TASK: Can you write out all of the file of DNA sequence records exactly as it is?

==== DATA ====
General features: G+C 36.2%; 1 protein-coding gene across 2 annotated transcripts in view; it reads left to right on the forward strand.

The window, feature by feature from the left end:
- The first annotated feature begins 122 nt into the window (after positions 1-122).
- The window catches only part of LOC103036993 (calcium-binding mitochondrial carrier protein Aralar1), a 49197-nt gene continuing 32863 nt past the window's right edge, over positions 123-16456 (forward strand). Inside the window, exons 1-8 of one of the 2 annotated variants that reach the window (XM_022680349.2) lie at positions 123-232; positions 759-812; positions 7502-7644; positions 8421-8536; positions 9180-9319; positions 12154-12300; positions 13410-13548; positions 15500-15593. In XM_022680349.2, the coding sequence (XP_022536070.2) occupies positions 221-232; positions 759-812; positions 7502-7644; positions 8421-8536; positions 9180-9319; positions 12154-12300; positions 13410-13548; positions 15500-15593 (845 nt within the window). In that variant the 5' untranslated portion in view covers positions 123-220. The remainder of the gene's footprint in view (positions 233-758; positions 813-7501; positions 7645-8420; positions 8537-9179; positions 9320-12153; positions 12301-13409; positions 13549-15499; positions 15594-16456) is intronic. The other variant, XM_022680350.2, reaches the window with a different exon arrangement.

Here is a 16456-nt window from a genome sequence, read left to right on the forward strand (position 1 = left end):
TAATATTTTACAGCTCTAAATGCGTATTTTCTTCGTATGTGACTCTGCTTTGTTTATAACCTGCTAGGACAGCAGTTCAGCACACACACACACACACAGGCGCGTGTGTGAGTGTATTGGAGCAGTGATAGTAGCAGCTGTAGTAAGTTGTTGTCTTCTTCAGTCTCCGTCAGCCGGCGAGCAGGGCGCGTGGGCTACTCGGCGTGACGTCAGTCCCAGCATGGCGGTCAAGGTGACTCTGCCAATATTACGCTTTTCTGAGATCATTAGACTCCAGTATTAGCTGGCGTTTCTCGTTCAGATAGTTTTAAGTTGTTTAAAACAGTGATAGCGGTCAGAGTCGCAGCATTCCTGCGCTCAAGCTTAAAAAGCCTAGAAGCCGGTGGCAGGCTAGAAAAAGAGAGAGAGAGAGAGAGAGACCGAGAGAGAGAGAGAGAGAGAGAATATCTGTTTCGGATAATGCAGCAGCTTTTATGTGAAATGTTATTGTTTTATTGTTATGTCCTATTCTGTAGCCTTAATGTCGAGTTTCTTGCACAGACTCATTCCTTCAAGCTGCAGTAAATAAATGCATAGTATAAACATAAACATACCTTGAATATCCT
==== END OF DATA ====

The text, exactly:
General features: G+C 36.2%; 1 protein-coding gene across 2 annotated transcripts in view; it reads left to right on the forward strand.

The window, feature by feature from the left end:
- The first annotated feature begins 122 nt into the window (after positions 1-122).
- The window catches only part of LOC103036993 (calcium-binding mitochondrial carrier protein Aralar1), a 49197-nt gene continuing 32863 nt past the window's right edge, over positions 123-16456 (forward strand). Inside the window, exons 1-8 of one of the 2 annotated variants that reach the window (XM_022680349.2) lie at positions 123-232; positions 759-812; positions 7502-7644; positions 8421-8536; positions 9180-9319; positions 12154-12300; positions 13410-13548; positions 15500-15593. In XM_022680349.2, the coding sequence (XP_022536070.2) occupies positions 221-232; positions 759-812; positions 7502-7644; positions 8421-8536; positions 9180-9319; positions 12154-12300; positions 13410-13548; positions 15500-15593 (845 nt within the window). In that variant the 5' untranslated portion in view covers positions 123-220. The remainder of the gene's footprint in view (positions 233-758; positions 813-7501; positions 7645-8420; positions 8537-9179; positions 9320-12153; positions 12301-13409; positions 13549-15499; positions 15594-16456) is intronic. The other variant, XM_022680350.2, reaches the window with a different exon arrangement.

Here is a 16456-nt window from a genome sequence, read left to right on the forward strand (position 1 = left end):
TAATATTTTACAGCTCTAAATGCGTATTTTCTTCGTATGTGACTCTGCTTTGTTTATAACCTGCTAGGACAGCAGTTCAGCACACACACACACACACAGGCGCGTGTGTGAGTGTATTGGAGCAGTGATAGTAGCAGCTGTAGTAAGTTGTTGTCTTCTTCAGTCTCCGTCAGCCGGCGAGCAGGGCGCGTGGGCTACTCGGCGTGACGTCAGTCCCAGCATGGCGGTCAAGGTGACTCTGCCAATATTACGCTTTTCTGAGATCATTAGACTCCAGTATTAGCTGGCGTTTCTCGTTCAGATAGTTTTAAGTTGTTTAAAACAGTGATAGCGGTCAGAGTCGCAGCATTCCTGCGCTCAAGCTTAAAAAGCCTAGAAGCCGGTGGCAGGCTAGAAAAAGAGAGAGAGAGAGAGAGAGACCGAGAGAGAGAGAGAGAGAGAGAATATCTGTTTCGGATAATGCAGCAGCTTTTATGTGAAATGTTATTGTTTTATTGTTATGTCCTATTCTGTAGCCTTAATGTCGAGTTTCTTGCACAGACTCATTCCTTCAAGCTGCAGTAAATAAATGCATAGTATAAACATAAACATACCTTGAATATCCT